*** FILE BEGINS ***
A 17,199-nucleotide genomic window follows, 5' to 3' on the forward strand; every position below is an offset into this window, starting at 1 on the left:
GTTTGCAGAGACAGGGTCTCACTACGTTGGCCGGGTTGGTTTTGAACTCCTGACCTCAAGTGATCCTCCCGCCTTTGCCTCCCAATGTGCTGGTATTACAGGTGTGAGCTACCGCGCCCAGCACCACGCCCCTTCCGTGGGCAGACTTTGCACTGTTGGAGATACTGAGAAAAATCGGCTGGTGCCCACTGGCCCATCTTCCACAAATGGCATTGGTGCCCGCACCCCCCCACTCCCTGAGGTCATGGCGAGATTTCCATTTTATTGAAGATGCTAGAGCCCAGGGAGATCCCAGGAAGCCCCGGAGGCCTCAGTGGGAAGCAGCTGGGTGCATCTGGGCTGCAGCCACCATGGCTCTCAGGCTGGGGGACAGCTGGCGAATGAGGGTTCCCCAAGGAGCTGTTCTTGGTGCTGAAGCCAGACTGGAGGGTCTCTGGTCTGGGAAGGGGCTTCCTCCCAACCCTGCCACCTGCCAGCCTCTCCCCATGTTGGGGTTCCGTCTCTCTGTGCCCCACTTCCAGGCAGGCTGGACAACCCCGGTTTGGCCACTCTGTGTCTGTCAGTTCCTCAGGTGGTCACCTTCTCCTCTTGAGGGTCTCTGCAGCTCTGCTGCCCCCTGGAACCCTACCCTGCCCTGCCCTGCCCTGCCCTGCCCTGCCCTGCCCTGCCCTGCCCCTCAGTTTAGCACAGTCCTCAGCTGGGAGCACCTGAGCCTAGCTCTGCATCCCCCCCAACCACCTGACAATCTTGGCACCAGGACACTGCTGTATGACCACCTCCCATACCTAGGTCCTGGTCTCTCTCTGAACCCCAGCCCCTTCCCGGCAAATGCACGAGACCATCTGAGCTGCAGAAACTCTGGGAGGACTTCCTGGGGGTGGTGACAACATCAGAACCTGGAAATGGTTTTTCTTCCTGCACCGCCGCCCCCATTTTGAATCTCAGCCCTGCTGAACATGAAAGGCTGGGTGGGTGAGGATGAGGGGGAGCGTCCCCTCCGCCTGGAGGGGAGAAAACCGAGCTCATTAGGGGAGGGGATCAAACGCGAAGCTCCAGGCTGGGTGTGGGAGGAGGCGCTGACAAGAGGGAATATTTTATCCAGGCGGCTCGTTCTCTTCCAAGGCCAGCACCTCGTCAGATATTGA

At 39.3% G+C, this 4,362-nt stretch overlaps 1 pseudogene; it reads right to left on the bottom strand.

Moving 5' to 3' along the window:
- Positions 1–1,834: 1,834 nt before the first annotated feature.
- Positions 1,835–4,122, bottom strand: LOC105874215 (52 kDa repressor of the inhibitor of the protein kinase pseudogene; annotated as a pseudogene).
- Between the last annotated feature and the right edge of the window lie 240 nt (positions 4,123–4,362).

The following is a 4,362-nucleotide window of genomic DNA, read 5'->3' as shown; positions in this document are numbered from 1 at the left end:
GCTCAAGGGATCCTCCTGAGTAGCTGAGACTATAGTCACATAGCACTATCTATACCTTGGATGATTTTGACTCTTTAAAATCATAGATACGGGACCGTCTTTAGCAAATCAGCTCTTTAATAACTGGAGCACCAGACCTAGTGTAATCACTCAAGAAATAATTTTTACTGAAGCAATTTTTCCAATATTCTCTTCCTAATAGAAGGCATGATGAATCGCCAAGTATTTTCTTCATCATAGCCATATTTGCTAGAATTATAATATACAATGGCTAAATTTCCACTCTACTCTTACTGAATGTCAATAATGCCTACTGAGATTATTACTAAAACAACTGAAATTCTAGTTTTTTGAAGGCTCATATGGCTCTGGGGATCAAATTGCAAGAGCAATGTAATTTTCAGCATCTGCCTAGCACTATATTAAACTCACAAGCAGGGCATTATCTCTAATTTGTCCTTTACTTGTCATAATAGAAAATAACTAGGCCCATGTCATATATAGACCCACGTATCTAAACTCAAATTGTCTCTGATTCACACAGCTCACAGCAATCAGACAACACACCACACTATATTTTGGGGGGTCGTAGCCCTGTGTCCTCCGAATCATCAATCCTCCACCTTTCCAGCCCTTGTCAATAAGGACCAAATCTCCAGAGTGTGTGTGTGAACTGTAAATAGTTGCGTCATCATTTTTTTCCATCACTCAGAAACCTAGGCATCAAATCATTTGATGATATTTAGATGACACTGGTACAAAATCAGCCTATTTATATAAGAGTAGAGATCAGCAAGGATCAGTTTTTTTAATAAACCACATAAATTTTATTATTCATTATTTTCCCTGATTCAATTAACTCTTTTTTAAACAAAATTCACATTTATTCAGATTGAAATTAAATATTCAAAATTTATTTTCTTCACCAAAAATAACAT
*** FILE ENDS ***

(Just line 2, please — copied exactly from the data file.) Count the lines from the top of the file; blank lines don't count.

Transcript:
GTTTGCAGAGACAGGGTCTCACTACGTTGGCCGGGTTGGTTTTGAACTCCTGACCTCAAGTGATCCTCCCGCCTTTGCCTCCCAATGTGCTGGTATTACAGGTGTGAGCTACCGCGCCCAGCACCACGCCCCTTCCGTGGGCAGACTTTGCACTGTTGGAGATACTGAGAAAAATCGGCTGGTGCCCACTGGCCCATCTTCCACAAATGGCATTGGTGCCCGCACCCCCCCACTCCCTGAGGTCATGGCGAGATTTCCATTTTATTGAAGATGCTAGAGCCCAGGGAGATCCCAGGAAGCCCCGGAGGCCTCAGTGGGAAGCAGCTGGGTGCATCTGGGCTGCAGCCACCATGGCTCTCAGGCTGGGGGACAGCTGGCGAATGAGGGTTCCCCAAGGAGCTGTTCTTGGTGCTGAAGCCAGACTGGAGGGTCTCTGGTCTGGGAAGGGGCTTCCTCCCAACCCTGCCACCTGCCAGCCTCTCCCCATGTTGGGGTTCCGTCTCTCTGTGCCCCACTTCCAGGCAGGCTGGACAACCCCGGTTTGGCCACTCTGTGTCTGTCAGTTCCTCAGGTGGTCACCTTCTCCTCTTGAGGGTCTCTGCAGCTCTGCTGCCCCCTGGAACCCTACCCTGCCCTGCCCTGCCCTGCCCTGCCCTGCCCTGCCCTGCCCTGCCCCTCAGTTTAGCACAGTCCTCAGCTGGGAGCACCTGAGCCTAGCTCTGCATCCCCCCCAACCACCTGACAATCTTGGCACCAGGACACTGCTGTATGACCACCTCCCATACCTAGGTCCTGGTCTCTCTCTGAACCCCAGCCCCTTCCCGGCAAATGCACGAGACCATCTGAGCTGCAGAAACTCTGGGAGGACTTCCTGGGGGTGGTGACAACATCAGAACCTGGAAATGGTTTTTCTTCCTGCACCGCCGCCCCCATTTTGAATCTCAGCCCTGCTGAACATGAAAGGCTGGGTGGGTGAGGATGAGGGGGAGCGTCCCCTCCGCCTGGAGGGGAGAAAACCGAGCTCATTAGGGGAGGGGATCAAACGCGAAGCTCCAGGCTGGGTGTGGGAGGAGGCGCTGACAAGAGGGAATATTTTATCCAGGCGGCTCGTTCTCTTCCAAGGCCAGCACCTCGTCAGATATTGA